The Stack Archive

Why the ‘Smart Cities’ of tomorrow are crucial in future-proofing economies

Tue 18 Aug 2015

Smart Cities

matthew-smith-iot

Global head of market development for IoT at Cisco, Matthew Smith (@mcsmithHKG), looks at the future of the ‘Smart City’ – the opportunities it will offer to an ever-urbanising planet and the hurdles city councils will have to face as they embark on their ‘smart’ journey…

Cities mean many different things to different people. When speaking about them they can generate a very diverse stream of thought. In polling a few people recently, I heard the following descriptions: Noisy, crowded, historic, modern, annoying, compelling, innovative, slums, growth, future.

The last word is significant; the world is growing and urbanising. At the turn of the 20th Century the population stood at only 1.6 billion people, with only 208 million urban residents (13%). According to the latest United Nations population projections, 4.9 billion people are expected to be urban dwellers in 2030, from a population of 8.5 billion people. This will mean that in a 130-year period city populations will have grown by a staggering 2300%.

In 1900, the world consumed about 40 exajoules of energy per year; a per capita consumption of 28 gigajoules per annum. In 2000, the world was consuming 550 exajoules per year; a per capita consumption of 80 gigajoules per annum. After you have looked up exajoule and gigajoule (I had to) the underlying driver for this explosion in energy consumption is industrialisation, a process that will continue in rapidly urbanising cities. Cities use 70% of all energy consumed and a staggering 40% of that figure is used in buildings.

Toverpopulationhe automobile has also created another problem for cities. In 1900 there were about 25,000 cars on the road worldwide – one for every 64,000 people. In 2030, it is projected thar there will be 1.2 billion cars on the road, one for every 7 people. While new cities spring up, the majority of today’s mega cities have been around since 1900 and have simply grown out. The centres of these cities, traditionally the hub for business, have designs and roads over 100 years old. This explosion in vehicles has led to the huge congestion issue we see today. It is said that the average Parisian who works in the centre of the city will spend six years of their life looking for a car parking space. During this time, they can’t be productive and are causing pollution, another huge and growing problem from today’s cities.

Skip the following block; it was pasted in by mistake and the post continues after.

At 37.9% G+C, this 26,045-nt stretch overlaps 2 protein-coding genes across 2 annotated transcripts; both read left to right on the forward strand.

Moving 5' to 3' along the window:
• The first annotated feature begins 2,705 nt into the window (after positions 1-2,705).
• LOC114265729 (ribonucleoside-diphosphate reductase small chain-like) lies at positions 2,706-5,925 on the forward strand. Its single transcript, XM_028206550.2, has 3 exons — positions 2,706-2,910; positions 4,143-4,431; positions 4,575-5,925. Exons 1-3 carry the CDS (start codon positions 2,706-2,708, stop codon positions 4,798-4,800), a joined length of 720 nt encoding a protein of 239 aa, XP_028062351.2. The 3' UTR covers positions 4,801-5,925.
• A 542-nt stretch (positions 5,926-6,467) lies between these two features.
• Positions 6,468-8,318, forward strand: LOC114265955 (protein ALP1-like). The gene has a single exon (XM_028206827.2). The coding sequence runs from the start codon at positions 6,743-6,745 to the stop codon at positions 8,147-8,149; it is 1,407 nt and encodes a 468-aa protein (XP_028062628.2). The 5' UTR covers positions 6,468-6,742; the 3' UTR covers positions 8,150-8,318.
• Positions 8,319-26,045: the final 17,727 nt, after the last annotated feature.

What is a ‘Smart City’?

Traditional cities, the cities of the 20th Century, can best be described as ‘mechanical’ and ‘manual’. These cities delivered power, water and heat in a traditional manner and managed the output of finished goods and waste in a similar mechanical and manual process.

The mechanical, manual processes, of the past will be replaced by digital outcomes driven by complex algorithms

As the world started to digitise towards the end of the last century, it enabled growing efficiencies in these manual mechanical services, mainly through the increased speed of data collection to produce metrics to refine the processes of city management.

The Smart City of tomorrow will physically look the same, but have a digital architectural overlay across the traditional, mechanical and physical architecture. This digital overlay will harness the explosion in digital sensing devices to provide real-time actionable intelligence that connects everything to everything else.

The mechanical, manual processes, of the past will be replaced by digital outcomes driven by complex algorithms. These algorithms, whether it is turning lights green to allow an ambulance to proceed at haste to an emergency, or ensuring only areas that are occupied are lighted, heated or cooled, will have the opportunity to drive huge efficiencies and savings. These efficiencies and savings will be essential to manage the rapid urban population growth and the subsequent demands on infrastructure and services.

WiFi meshes and other ‘Smart City’ solutions of the future

In technology we have a saying that ‘if you can imagine it then it is going to happen’. It is the things we can’t imagine that will have the most profound effects on us. These technological breakthroughs can be as significant as going to bed on August 5th 1945 and waking up the next morning to the nuclear era and its impact on the power industry; to something as revolutionary as the iPod was to the consumer music industry. In cities there are many solutions available today to rapidly drive efficiencies and productivity, without having to wait for the breakthroughs, which will surely come.

The overarching initial solution to drive change will be the network itself. To collect information digitally, a connected WiFi mesh over the city will have to be employed. This mesh will be able to collect all the data from the low-powered sensors to start to rapidly digitise, and centralise, the management of city services. With this mesh in place there are countless examples of how the city will be able to become more efficient.

smart-parking

Smart parking solutions will be easy. It will allow a mobile app-based solution to not only indicate where the spaces are, but allow digital payment and even pre-booking. It seems antiquated that if you can book your seat in a cinema, you are still not able to book your parking place near your restaurant. These benefits will also enable better monetisation, with dynamic demand-based pricing becoming quickly available.